We condemn killings and massacre in Syria, whether it is security forces being killed or people and the opposition, Iranian President Mahmoud Ahmadinejad said, according to excerpts of an interview with CNN reported in Farsi by the website of Iran's state broadcaster on Saturday.
"We have a clear formula for Syria and that is for all sides to sit together and reach an understanding... therefore these killings cannot solve any problems and in the long term it will lead to a deadlock," he added.
Ahmadinejad's comments, the strongest so far from an Iranian official against President Bashar al-Assad's regime, come as Damascus presses a crackdown on nationwide protests that has killed more than 3,000 people since March 15, most of them civilians, according to the United Nations.
"When people are being killed, it paves the way for more quarrels... There should be no foreign interference (in Syria)," Ahmadinejad was quoted as saying.
"America's stance will not help. There should be no foreign intervention. All should help for understanding to prevail in Syria," Ahmadinejad said.
Washington has repeatedly called for the UN Security Council to impose sanctions on the Damascus regime and was strongly critical of vetoes by China and Russia earlier this month of even a watered-down draft threatening "targeted measures."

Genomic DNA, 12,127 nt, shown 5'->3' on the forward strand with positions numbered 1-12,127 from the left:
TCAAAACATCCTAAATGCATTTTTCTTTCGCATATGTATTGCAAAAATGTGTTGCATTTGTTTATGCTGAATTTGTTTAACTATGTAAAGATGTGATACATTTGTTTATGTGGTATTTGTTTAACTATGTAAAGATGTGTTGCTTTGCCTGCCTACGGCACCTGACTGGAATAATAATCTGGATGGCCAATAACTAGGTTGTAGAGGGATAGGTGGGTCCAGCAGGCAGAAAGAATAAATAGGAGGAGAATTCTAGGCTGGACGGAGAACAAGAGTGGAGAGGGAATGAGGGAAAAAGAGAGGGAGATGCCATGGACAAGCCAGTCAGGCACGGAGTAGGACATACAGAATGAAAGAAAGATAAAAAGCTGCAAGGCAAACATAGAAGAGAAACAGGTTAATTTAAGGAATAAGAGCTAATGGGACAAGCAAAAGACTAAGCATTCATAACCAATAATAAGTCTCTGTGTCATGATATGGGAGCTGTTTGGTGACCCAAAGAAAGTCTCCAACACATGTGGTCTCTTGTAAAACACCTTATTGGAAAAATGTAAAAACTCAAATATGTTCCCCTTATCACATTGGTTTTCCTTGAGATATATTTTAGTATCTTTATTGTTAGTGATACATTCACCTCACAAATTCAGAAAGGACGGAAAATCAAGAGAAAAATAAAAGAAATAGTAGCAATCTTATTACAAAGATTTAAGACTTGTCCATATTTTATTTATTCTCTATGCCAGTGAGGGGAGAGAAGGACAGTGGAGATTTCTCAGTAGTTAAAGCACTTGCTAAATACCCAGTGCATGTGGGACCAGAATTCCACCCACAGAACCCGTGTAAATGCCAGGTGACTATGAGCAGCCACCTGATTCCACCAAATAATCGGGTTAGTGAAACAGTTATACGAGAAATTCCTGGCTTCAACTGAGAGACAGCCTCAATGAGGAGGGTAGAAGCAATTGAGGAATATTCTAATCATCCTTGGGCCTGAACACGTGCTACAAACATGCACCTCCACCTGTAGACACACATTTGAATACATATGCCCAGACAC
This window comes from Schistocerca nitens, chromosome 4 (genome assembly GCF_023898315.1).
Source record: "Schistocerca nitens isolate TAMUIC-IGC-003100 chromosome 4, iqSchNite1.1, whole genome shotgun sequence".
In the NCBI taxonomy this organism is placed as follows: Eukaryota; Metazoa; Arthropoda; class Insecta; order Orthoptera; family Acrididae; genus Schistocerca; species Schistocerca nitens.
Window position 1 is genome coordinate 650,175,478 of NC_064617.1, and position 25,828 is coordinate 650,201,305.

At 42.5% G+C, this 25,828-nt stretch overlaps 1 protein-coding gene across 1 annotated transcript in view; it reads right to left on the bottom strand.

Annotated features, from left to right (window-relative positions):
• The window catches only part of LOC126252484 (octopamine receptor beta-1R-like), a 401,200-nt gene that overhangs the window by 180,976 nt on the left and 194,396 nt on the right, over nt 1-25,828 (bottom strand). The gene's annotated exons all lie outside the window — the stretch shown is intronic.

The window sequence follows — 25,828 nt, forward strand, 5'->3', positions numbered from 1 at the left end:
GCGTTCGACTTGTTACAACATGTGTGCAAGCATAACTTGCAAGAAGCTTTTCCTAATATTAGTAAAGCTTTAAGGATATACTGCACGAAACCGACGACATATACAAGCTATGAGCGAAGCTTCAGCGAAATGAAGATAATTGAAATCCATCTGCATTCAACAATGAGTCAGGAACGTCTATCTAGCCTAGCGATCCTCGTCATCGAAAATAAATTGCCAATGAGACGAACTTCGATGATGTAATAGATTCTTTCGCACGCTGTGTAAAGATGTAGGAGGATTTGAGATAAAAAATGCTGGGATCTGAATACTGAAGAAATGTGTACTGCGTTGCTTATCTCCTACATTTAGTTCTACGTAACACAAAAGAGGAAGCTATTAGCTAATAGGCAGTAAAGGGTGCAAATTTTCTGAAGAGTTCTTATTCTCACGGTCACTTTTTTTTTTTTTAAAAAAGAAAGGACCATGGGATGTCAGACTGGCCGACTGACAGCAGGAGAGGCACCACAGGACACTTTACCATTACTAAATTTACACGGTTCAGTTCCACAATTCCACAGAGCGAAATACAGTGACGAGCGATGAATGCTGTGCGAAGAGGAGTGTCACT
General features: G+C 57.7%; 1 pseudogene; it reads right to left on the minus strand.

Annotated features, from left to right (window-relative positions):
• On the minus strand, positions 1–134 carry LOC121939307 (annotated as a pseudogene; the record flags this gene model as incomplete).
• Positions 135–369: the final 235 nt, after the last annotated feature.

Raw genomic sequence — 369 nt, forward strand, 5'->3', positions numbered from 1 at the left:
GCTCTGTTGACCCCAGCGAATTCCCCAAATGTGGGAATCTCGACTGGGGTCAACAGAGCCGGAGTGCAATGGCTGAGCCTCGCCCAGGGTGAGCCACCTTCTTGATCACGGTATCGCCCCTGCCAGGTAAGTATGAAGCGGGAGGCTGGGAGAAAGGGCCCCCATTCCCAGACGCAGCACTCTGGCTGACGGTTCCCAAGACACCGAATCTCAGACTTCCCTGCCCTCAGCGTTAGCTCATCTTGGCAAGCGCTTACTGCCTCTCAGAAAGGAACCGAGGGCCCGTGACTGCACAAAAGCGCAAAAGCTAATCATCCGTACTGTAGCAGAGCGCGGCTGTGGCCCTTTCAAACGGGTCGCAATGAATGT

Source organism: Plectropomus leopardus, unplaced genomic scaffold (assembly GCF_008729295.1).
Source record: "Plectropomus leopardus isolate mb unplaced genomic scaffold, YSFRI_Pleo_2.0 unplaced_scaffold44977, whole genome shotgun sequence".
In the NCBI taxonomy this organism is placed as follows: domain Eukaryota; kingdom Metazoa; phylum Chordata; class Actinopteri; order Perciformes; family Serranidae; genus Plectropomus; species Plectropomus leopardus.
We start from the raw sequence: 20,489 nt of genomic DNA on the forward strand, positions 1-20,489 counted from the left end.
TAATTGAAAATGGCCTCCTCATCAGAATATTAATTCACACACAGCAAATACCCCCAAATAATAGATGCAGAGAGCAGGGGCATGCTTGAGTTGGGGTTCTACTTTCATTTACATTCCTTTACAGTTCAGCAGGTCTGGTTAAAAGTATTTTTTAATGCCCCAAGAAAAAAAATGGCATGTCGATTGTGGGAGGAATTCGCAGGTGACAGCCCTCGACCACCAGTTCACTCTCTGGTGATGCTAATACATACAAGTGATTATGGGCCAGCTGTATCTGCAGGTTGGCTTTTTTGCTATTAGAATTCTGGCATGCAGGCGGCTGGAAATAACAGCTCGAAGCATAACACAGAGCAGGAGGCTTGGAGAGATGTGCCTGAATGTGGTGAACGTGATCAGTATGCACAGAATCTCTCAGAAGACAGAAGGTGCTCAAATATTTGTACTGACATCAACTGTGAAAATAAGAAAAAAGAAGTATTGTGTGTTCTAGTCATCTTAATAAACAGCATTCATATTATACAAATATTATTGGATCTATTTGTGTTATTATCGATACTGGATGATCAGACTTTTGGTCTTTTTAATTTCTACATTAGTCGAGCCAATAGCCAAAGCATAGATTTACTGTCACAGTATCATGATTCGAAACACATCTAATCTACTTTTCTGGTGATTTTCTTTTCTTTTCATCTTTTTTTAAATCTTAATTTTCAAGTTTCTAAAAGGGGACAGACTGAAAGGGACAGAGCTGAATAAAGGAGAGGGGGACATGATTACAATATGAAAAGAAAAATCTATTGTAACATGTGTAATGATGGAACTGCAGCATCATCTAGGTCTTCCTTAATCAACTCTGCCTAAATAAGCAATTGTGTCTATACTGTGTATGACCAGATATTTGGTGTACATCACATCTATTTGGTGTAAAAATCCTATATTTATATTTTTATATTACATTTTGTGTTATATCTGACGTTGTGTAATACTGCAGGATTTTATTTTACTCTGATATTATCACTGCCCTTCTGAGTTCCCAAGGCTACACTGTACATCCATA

Iran has been concerned about the possible collapse of its principal Middle East ally and had previously avoided speaking out against the regime's deadly crackdown.
It has accused its traditional foes Israel and the United States of stirring up trouble in Syria.
Since the protests erupted, Tehran has maintained that the issue should be resolved "through dialogue and not violence."
On August 24, Ahmadinejad called on the Syrian government to find a "solution" with the protesters, as violence only "serves the interests of the Zionists."
In late August, Foreign Minister Ali Akbar Salehi said that Damascus should recognise the "legitimate demands" of its people.
In early September, Ahmadinejad said Tehran was ready to host a meeting of Islamic nations to help its ally Syria solve its political crisis.
Turkish Prime Minister Recep Tayyip Erdogan warned Iran in mid-September "not to spoil" the Syrian leadership.
"I cannot say there has been tension with Iran but we warned them (the Iranians) that 'the Assad administration is getting spoiled with your encouragement,'" Erdogan said.
Tehran has made maintaining good relations with Ankara a priority in recent years, and has considered Turkey an ally for its refusal to implement Western sanctions imposed over its controversial nuclear programme.
But in recent months Tehran has criticised Ankara over its agreement to host an early-warning radar as part of NATO's missile defence system. Tehran says the system is aimed at protecting Iran's arch-foe Israel.
The European Union has accused Iran of assisting Syria in its crackdown on anti-government protests, a charge Tehran has rejected as "baseless."
In late August, the EU named the Al-Quds force, the covert operations arm of the elite Revolutionary Guards, on a new list of those under sanctions for their suspected role in quelling the protests.
The European Union accused the force of providing "technical assistance, equipment and support to the Syrian security services to repress civilian protest movements."